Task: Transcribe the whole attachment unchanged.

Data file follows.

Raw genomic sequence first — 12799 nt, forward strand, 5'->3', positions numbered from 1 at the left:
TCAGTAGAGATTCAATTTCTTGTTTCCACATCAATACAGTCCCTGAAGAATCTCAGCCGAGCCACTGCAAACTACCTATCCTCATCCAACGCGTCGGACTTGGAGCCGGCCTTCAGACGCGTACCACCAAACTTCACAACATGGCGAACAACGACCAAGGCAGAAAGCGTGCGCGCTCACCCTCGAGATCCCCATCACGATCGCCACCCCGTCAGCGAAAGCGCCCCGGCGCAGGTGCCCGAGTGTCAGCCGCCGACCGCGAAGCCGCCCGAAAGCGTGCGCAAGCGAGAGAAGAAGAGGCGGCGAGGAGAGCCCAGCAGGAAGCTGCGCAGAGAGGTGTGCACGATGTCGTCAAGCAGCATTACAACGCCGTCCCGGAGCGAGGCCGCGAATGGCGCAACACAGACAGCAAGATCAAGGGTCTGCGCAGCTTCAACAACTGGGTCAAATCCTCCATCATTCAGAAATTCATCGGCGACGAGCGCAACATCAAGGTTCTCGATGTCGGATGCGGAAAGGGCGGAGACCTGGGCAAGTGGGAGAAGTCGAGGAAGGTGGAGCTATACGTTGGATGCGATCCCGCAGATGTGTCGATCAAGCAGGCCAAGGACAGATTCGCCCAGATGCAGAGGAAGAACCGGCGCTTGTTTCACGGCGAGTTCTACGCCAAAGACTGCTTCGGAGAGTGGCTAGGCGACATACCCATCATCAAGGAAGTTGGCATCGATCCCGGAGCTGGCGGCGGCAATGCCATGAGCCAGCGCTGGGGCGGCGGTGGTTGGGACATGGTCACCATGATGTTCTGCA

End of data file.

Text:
Raw genomic sequence first — 12799 nt, forward strand, 5'->3', positions numbered from 1 at the left:
TCAGTAGAGATTCAATTTCTTGTTTCCACATCAATACAGTCCCTGAAGAATCTCAGCCGAGCCACTGCAAACTACCTATCCTCATCCAACGCGTCGGACTTGGAGCCGGCCTTCAGACGCGTACCACCAAACTTCACAACATGGCGAACAACGACCAAGGCAGAAAGCGTGCGCGCTCACCCTCGAGATCCCCATCACGATCGCCACCCCGTCAGCGAAAGCGCCCCGGCGCAGGTGCCCGAGTGTCAGCCGCCGACCGCGAAGCCGCCCGAAAGCGTGCGCAAGCGAGAGAAGAAGAGGCGGCGAGGAGAGCCCAGCAGGAAGCTGCGCAGAGAGGTGTGCACGATGTCGTCAAGCAGCATTACAACGCCGTCCCGGAGCGAGGCCGCGAATGGCGCAACACAGACAGCAAGATCAAGGGTCTGCGCAGCTTCAACAACTGGGTCAAATCCTCCATCATTCAGAAATTCATCGGCGACGAGCGCAACATCAAGGTTCTCGATGTCGGATGCGGAAAGGGCGGAGACCTGGGCAAGTGGGAGAAGTCGAGGAAGGTGGAGCTATACGTTGGATGCGATCCCGCAGATGTGTCGATCAAGCAGGCCAAGGACAGATTCGCCCAGATGCAGAGGAAGAACCGGCGCTTGTTTCACGGCGAGTTCTACGCCAAAGACTGCTTCGGAGAGTGGCTAGGCGACATACCCATCATCAAGGAAGTTGGCATCGATCCCGGAGCTGGCGGCGGCAATGCCATGAGCCAGCGCTGGGGCGGCGGTGGTTGGGACATGGTCACCATGATGTTCTGCA